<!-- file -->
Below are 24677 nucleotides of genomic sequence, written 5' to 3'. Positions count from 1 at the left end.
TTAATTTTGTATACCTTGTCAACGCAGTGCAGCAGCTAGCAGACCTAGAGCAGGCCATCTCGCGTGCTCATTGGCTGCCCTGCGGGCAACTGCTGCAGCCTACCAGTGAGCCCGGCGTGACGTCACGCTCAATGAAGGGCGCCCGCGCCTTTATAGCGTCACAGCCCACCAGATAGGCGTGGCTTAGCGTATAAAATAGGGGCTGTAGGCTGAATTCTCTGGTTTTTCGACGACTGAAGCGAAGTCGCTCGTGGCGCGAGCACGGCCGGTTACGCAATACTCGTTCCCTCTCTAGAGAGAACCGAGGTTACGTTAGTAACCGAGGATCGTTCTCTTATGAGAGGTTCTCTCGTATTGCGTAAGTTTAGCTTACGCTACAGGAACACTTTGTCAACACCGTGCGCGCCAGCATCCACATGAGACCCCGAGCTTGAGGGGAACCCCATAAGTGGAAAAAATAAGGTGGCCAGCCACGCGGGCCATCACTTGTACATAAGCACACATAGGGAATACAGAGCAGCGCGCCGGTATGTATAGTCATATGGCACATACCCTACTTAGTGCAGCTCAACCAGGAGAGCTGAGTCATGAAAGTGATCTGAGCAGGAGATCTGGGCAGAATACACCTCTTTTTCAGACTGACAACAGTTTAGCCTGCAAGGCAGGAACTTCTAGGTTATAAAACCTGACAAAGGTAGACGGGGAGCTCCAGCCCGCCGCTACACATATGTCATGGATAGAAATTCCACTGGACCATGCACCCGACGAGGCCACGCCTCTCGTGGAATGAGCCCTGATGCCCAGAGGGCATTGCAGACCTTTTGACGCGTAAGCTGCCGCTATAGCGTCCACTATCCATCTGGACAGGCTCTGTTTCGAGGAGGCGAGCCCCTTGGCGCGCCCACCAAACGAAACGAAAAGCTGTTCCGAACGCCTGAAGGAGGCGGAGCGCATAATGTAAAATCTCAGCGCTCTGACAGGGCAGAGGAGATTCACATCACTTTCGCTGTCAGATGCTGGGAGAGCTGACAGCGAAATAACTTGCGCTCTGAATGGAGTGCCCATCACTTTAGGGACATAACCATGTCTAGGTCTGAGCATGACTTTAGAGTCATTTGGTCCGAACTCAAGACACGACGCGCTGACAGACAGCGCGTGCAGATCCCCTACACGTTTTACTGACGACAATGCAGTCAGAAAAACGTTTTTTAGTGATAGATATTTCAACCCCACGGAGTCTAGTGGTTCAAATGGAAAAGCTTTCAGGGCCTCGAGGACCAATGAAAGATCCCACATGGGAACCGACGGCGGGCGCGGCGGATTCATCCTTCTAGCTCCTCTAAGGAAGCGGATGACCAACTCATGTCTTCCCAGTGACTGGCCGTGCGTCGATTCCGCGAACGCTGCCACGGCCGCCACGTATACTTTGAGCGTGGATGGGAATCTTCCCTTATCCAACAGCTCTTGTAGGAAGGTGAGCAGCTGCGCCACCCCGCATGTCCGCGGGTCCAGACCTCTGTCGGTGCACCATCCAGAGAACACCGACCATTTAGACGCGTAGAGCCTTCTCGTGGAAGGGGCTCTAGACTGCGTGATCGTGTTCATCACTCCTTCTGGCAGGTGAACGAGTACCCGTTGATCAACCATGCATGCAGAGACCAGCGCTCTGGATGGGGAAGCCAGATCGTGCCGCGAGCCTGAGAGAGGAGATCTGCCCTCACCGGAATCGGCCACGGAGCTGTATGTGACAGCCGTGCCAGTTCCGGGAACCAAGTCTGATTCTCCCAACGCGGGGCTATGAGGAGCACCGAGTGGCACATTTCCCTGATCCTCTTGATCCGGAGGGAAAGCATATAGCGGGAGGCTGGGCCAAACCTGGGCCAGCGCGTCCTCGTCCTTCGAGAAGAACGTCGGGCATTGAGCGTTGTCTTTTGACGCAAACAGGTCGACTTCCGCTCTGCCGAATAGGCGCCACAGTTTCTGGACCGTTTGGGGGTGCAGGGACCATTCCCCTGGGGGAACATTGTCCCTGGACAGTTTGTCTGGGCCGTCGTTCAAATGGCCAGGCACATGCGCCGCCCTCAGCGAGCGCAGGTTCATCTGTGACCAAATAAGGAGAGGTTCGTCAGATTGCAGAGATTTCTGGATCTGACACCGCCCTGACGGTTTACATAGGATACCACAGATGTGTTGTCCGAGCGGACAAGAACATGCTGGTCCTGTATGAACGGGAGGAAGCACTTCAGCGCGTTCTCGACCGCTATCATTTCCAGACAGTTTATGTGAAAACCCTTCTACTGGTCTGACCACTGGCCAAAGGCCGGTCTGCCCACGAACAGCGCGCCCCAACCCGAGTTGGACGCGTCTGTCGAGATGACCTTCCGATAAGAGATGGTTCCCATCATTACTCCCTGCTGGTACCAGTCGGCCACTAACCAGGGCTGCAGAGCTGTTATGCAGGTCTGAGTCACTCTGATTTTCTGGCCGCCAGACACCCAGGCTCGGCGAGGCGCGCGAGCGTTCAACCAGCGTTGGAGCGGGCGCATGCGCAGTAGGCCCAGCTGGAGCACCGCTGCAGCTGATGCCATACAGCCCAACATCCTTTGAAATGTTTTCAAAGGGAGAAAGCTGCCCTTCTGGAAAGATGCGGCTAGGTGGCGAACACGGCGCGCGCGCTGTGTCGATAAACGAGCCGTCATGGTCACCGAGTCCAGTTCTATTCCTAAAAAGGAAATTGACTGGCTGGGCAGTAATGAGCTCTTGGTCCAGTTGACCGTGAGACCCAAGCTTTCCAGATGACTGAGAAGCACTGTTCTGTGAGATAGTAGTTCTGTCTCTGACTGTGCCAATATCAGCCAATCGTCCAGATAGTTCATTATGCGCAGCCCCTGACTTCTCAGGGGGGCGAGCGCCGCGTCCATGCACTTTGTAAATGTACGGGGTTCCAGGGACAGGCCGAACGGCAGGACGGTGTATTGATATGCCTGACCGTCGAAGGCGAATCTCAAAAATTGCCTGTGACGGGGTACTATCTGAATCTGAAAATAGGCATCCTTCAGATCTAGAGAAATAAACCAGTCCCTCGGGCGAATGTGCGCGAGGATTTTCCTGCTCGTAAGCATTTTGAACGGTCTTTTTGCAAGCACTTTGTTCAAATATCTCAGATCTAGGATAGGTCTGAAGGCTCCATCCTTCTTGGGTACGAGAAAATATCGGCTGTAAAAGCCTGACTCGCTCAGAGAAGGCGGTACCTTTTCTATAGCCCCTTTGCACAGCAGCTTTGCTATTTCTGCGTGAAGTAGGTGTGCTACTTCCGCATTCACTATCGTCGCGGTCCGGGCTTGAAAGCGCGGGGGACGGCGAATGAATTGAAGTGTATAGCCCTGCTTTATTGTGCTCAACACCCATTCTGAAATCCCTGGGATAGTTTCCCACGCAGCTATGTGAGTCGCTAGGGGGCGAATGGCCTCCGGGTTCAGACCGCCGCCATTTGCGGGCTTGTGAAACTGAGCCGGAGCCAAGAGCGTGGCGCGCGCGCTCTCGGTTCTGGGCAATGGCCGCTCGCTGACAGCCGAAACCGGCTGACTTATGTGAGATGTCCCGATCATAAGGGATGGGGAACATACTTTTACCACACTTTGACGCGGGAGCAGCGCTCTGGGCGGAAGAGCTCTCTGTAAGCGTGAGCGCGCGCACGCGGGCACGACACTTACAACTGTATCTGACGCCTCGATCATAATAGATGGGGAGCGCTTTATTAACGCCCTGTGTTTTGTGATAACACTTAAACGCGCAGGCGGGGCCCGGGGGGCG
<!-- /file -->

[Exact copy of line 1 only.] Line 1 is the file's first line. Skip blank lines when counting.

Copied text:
Below are 24677 nucleotides of genomic sequence, written 5' to 3'. Positions count from 1 at the left end.